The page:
Most of the East Bay Regional Parks’ many open-space stepchildren — isolated patches of protected land — offer a hiker views of roads and buildings at every bend of the trail. Like her sisters, Leona Canyon is entirely surrounded, but her little-used 1.4 mile main trail between steep hillsides cloaked in forest and chaparral feels isolated and serene.
This 290-acre preserve was saved in a 1970s deal with developers, and the south trailhead sits by condominiums atop a ridge of landfill that closed off a small creek and forced it into Oakland’s storm drains. The trail drops to skirt a small reedy pond where mallards dabble before following the nameless stream north up the canyon. Though shown as vernal on maps, it trickled through last year’s dry summer and supports lush growth of willows, horsetail, ferns, and poison oak. In places the branches of laurel, alder, and buckeye arch over the trail, and we saw flickers, phoebes, and three species of woodpeckers in one tall oak snag. We heard, but did not see, California quail, possibly because the sparse foot traffic here includes professional dog walkers escorting happy fleets of off-leash canines.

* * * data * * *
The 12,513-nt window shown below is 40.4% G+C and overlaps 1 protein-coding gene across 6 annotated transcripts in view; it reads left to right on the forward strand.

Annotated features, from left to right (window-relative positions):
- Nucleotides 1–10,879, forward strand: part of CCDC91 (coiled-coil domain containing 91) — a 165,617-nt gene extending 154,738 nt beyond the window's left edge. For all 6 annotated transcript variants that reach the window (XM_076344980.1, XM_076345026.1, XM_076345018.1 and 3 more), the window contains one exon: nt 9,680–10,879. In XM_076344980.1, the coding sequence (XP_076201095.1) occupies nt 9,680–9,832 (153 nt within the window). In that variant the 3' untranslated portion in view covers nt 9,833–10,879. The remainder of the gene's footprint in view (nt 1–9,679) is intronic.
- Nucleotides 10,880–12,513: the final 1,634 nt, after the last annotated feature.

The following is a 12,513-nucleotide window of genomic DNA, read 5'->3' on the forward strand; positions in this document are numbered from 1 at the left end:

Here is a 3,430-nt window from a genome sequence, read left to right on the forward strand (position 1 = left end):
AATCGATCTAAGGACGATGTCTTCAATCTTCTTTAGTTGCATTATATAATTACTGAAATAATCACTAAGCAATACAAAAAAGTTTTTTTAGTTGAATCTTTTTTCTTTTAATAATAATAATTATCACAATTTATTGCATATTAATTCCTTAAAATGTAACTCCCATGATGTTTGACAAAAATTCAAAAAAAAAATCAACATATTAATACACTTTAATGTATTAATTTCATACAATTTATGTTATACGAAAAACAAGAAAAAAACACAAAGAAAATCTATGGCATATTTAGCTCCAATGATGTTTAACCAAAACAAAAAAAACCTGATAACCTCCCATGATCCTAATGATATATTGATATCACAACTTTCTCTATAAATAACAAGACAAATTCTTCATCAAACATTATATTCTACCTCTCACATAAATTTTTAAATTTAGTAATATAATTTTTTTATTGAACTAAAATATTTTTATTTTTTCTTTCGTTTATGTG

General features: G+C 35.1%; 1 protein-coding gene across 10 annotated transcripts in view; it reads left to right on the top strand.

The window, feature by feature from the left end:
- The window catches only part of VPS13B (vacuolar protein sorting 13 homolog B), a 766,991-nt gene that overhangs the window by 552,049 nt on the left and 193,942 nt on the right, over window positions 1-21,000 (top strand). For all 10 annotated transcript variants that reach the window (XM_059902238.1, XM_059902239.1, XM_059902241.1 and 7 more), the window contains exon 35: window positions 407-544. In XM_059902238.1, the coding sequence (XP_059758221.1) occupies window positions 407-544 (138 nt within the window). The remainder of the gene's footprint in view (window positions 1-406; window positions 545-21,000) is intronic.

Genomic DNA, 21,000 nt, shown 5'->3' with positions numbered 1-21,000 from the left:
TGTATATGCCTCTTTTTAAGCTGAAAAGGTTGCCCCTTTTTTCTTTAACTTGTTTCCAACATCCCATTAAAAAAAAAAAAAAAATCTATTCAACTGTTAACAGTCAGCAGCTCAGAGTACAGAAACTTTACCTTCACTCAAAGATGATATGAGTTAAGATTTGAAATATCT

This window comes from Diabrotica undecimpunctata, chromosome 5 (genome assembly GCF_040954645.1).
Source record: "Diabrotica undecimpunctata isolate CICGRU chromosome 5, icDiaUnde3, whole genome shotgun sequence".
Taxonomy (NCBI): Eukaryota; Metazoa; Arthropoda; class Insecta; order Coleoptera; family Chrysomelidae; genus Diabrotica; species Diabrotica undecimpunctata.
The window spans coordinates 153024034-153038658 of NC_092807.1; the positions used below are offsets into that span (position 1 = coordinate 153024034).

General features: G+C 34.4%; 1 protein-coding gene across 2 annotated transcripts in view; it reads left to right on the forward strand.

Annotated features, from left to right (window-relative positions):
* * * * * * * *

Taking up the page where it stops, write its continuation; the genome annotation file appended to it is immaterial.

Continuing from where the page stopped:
Leona Trail starts off easy, but towards Merritt College it gets steep and steeper. Going off to the right at the midpoint is 0.7 mile Artemisia Trail, which climbs the east canyon wall, and is very steep until it levels off as it approaches the back yards of houses along Skyline Boulevard. Presumably 0.6 mile Pyrite Trail, heading off to the west, is similar; I mean to try it someday.
Details: To drive to the south end: from Keller Avenue east of I-580 in Oakland, turn left on Campus Drive, then right on Oaks Canyon to small parking lot (no designated parking). No fee, unless you start from Merritt College (AC Transit #54, or small parking fee; closed on weekends). Dogs and bikes are permitted, and you’ll meet quite a few of the former. A portable toilet at the Oaks Canyon entrance isn’t accessible, and there are no benches or picnic tables until at least a half mile out. Leona Trail’s north end is at Merritt College, where I’m sure you’d find accessible restrooms during open hours, but the trail at this end is steep indeed.
Hike by Ann Sieck, originally published in the January 2009 issue of Bay Nature magazine